Obesity from an early age is a serious public health problem in this country, the prevalence of which has multiplied several times over the decades. Currently, more than half of Chilean six-year-old children and 74% of the adult population are overweight or obese, which places Chile as one of the places in the world most affected by this problem. Faced with this health crisis, the Chilean authorities have implemented in recent years different measures to fight obesity, which also implied widely limiting the marketing of unhealthy foods directed at children through Law of Nutritional Composition of Foods and its Advertising, known colloquially as the Law of the Super Eight.

Since 2016 there is strict regulation of food and beverage advertising that exceed certain levels of sugar, salt, calories, and saturated fat. First, the front labeling of these products must contain black stamps with nutritional warnings. In addition, the marketing These products are aimed at children that use toys, gifts, pets or animated characters or any other resource to attract children's attention. This has led to the disappearance of products such as Kinder Surprise and the everyday pets from cereal boxes.

Advertising of these unhealthy products is also prohibited on web pages and television programs that target children under 14 years of age or when the audience under 14 years of age is greater than 20%. Ads for unhealthy foods are also not allowed on TV, movies and radio between 6 a.m. and 10 p.m., and the sale of different types of junk food (such as ice cream and chips) is not allowed. in the schools.

It is still too early to know the effects of this advertising regulation on the figures of overweight and obesity of the youngest, since a few years have passed since its implementation. However, the food industry has reacted, modifying its products so that they contain less sugar, calories, fat and salt and thus do not have to include the black nutritional warning labels.

Although Portugal has managed to lower In recent years, the figures of overweight and obesity among the child population, more than 11% of children between six and eight years of age suffer from obesity, and more than 30% are overweight. In 2019, the government decided take more drastic measures, beyond the introduction of taxes on sugary drinks in 2016, to combat this health problem and established a particularly restrictive regulation on unhealthy food products. The Portuguese National Health Service explained that its objective was "to discourage the consumption of this type of product and promote a varied, balanced and healthy diet for Portuguese children."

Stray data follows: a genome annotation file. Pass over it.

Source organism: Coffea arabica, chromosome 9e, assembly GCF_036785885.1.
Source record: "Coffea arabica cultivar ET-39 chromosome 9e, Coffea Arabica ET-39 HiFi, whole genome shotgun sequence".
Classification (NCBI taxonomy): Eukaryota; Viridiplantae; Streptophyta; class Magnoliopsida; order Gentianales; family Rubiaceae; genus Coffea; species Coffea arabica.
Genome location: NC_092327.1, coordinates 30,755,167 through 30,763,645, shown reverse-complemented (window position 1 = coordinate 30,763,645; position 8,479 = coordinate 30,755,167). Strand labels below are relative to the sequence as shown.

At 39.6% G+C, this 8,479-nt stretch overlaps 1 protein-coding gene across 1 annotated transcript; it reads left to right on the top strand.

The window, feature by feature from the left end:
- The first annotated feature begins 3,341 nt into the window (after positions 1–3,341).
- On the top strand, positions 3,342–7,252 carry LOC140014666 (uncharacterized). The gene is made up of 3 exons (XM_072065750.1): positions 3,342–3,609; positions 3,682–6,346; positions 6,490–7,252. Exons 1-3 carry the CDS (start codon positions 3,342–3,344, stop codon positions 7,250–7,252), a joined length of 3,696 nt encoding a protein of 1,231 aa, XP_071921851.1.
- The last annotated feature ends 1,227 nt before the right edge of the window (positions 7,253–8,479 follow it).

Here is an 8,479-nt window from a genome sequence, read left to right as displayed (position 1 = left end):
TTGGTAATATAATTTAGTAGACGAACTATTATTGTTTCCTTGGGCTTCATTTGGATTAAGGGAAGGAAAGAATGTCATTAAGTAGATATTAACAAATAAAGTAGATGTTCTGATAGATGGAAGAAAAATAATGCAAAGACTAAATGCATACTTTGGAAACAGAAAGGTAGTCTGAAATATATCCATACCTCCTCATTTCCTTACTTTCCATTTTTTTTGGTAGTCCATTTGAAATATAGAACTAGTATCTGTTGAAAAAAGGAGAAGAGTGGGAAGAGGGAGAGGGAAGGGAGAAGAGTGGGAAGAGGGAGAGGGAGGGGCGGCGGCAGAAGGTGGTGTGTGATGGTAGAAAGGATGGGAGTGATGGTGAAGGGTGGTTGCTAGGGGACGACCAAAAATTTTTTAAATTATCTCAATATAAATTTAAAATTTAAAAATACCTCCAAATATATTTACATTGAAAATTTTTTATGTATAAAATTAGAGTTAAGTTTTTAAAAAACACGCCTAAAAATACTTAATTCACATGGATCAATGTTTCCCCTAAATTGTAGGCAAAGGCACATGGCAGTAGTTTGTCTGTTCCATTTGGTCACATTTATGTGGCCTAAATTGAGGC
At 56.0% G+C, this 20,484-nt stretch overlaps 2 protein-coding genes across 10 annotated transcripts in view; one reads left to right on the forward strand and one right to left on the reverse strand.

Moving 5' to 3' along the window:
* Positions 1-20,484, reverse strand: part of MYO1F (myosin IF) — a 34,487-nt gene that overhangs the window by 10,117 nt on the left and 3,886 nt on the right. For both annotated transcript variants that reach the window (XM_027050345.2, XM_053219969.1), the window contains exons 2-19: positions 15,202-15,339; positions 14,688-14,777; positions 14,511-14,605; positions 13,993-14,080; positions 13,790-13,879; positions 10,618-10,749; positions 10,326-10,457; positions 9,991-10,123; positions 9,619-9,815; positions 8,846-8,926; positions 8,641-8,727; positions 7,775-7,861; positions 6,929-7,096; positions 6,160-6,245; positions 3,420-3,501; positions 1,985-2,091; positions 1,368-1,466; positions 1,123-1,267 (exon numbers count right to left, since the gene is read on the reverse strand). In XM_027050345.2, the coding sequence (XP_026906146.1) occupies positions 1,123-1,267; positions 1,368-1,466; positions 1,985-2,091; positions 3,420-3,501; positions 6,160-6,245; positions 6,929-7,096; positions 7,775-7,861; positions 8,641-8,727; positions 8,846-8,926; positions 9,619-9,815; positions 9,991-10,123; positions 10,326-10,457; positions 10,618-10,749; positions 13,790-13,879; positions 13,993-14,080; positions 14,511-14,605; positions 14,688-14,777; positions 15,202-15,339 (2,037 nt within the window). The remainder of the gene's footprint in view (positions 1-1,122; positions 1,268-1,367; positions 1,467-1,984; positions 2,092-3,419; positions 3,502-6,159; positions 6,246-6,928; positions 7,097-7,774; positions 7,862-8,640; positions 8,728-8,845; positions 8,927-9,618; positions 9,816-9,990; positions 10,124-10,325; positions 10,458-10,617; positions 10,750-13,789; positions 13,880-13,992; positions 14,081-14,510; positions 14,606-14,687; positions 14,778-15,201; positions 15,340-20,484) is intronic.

Thus, those foods and beverages that exceed a certain amount of calories, sugar, salt or saturated fat (following the recommendations of the World Health Organization and European Union legislation) cannot be advertised on TV and radio programs with an audience. more than 25% of young people under 16 years of age, nor during children's hours. Social networks, mobile applications and web pages are also under this regulation and these products cannot be advertised to children under 16 years of age.

Advertising of these products is not allowed through posters within a 100 meter radius around schools and parks or at sporting and cultural events with an audience where children and adolescents predominate. The penalties for breaching this law that regulates the advertising of unhealthy food to children can range from 1,750 euros for people who do not comply with them, up to € 45,000 in the case of companies.